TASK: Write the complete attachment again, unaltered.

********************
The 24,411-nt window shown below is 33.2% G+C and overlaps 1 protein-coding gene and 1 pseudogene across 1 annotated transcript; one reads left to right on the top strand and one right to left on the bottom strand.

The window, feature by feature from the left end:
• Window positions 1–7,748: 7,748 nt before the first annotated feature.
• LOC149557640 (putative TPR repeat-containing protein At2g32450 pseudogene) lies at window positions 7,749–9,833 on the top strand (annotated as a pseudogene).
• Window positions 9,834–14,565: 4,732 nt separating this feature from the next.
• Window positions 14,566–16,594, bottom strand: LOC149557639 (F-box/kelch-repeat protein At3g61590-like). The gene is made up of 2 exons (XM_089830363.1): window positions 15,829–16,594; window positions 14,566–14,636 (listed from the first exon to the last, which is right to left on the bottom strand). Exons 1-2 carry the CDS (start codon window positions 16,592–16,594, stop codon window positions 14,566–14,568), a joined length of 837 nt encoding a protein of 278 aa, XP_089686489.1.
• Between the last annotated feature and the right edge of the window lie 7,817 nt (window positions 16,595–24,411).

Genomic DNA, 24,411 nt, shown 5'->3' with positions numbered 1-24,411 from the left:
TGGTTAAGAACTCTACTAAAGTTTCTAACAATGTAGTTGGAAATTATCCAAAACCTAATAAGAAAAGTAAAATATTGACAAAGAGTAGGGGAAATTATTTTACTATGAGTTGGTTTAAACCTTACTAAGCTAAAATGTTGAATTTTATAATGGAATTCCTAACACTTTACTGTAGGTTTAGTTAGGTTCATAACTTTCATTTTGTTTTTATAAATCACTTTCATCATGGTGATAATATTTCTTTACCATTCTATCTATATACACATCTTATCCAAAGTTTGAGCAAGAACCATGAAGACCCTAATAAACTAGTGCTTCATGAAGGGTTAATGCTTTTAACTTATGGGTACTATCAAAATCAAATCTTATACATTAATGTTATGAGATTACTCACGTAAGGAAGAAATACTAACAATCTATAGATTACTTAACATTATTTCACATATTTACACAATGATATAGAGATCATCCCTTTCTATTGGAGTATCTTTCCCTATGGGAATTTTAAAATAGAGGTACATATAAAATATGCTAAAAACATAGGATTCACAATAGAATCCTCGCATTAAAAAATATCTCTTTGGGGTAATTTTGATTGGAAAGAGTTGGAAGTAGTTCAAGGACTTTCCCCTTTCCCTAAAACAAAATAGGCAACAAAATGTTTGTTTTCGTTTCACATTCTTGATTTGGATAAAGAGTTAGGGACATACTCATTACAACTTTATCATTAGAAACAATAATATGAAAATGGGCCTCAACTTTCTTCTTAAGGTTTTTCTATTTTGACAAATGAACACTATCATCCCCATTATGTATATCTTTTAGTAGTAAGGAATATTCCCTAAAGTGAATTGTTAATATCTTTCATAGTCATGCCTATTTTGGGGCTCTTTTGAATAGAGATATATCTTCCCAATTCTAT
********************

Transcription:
The 24,411-nt window shown below is 33.2% G+C and overlaps 1 protein-coding gene and 1 pseudogene across 1 annotated transcript; one reads left to right on the top strand and one right to left on the bottom strand.

The window, feature by feature from the left end:
• Window positions 1–7,748: 7,748 nt before the first annotated feature.
• LOC149557640 (putative TPR repeat-containing protein At2g32450 pseudogene) lies at window positions 7,749–9,833 on the top strand (annotated as a pseudogene).
• Window positions 9,834–14,565: 4,732 nt separating this feature from the next.
• Window positions 14,566–16,594, bottom strand: LOC149557639 (F-box/kelch-repeat protein At3g61590-like). The gene is made up of 2 exons (XM_089830363.1): window positions 15,829–16,594; window positions 14,566–14,636 (listed from the first exon to the last, which is right to left on the bottom strand). Exons 1-2 carry the CDS (start codon window positions 16,592–16,594, stop codon window positions 14,566–14,568), a joined length of 837 nt encoding a protein of 278 aa, XP_089686489.1.
• Between the last annotated feature and the right edge of the window lie 7,817 nt (window positions 16,595–24,411).

Genomic DNA, 24,411 nt, shown 5'->3' with positions numbered 1-24,411 from the left:
TGGTTAAGAACTCTACTAAAGTTTCTAACAATGTAGTTGGAAATTATCCAAAACCTAATAAGAAAAGTAAAATATTGACAAAGAGTAGGGGAAATTATTTTACTATGAGTTGGTTTAAACCTTACTAAGCTAAAATGTTGAATTTTATAATGGAATTCCTAACACTTTACTGTAGGTTTAGTTAGGTTCATAACTTTCATTTTGTTTTTATAAATCACTTTCATCATGGTGATAATATTTCTTTACCATTCTATCTATATACACATCTTATCCAAAGTTTGAGCAAGAACCATGAAGACCCTAATAAACTAGTGCTTCATGAAGGGTTAATGCTTTTAACTTATGGGTACTATCAAAATCAAATCTTATACATTAATGTTATGAGATTACTCACGTAAGGAAGAAATACTAACAATCTATAGATTACTTAACATTATTTCACATATTTACACAATGATATAGAGATCATCCCTTTCTATTGGAGTATCTTTCCCTATGGGAATTTTAAAATAGAGGTACATATAAAATATGCTAAAAACATAGGATTCACAATAGAATCCTCGCATTAAAAAATATCTCTTTGGGGTAATTTTGATTGGAAAGAGTTGGAAGTAGTTCAAGGACTTTCCCCTTTCCCTAAAACAAAATAGGCAACAAAATGTTTGTTTTCGTTTCACATTCTTGATTTGGATAAAGAGTTAGGGACATACTCATTACAACTTTATCATTAGAAACAATAATATGAAAATGGGCCTCAACTTTCTTCTTAAGGTTTTTCTATTTTGACAAATGAACACTATCATCCCCATTATGTATATCTTTTAGTAGTAAGGAATATTCCCTAAAGTGAATTGTTAATATCTTTCATAGTCATGCCTATTTTGGGGCTCTTTTGAATAGAGATATATCTTCCCAATTCTAT